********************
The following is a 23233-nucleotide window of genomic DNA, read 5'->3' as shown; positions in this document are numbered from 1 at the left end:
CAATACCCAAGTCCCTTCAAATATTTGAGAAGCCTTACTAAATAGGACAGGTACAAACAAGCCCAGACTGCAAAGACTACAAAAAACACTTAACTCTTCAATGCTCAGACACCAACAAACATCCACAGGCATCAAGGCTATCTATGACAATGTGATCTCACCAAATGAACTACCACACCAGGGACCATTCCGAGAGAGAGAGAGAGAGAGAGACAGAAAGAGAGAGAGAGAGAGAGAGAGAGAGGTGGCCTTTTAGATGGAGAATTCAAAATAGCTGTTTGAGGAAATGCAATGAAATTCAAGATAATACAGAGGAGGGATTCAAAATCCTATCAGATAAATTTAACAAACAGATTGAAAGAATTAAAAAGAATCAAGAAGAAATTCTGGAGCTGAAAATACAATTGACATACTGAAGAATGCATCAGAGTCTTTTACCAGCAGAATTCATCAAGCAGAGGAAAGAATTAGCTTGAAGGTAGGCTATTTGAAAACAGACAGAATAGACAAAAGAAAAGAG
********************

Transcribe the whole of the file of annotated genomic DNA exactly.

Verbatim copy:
The following is a 23233-nucleotide window of genomic DNA, read 5'->3' as shown; positions in this document are numbered from 1 at the left end:
CAATACCCAAGTCCCTTCAAATATTTGAGAAGCCTTACTAAATAGGACAGGTACAAACAAGCCCAGACTGCAAAGACTACAAAAAACACTTAACTCTTCAATGCTCAGACACCAACAAACATCCACAGGCATCAAGGCTATCTATGACAATGTGATCTCACCAAATGAACTACCACACCAGGGACCATTCCGAGAGAGAGAGAGAGAGAGAGACAGAAAGAGAGAGAGAGAGAGAGAGAGAGAGGTGGCCTTTTAGATGGAGAATTCAAAATAGCTGTTTGAGGAAATGCAATGAAATTCAAGATAATACAGAGGAGGGATTCAAAATCCTATCAGATAAATTTAACAAACAGATTGAAAGAATTAAAAAGAATCAAGAAGAAATTCTGGAGCTGAAAATACAATTGACATACTGAAGAATGCATCAGAGTCTTTTACCAGCAGAATTCATCAAGCAGAGGAAAGAATTAGCTTGAAGGTAGGCTATTTGAAAACAGACAGAATAGACAAAAGAAAAGAG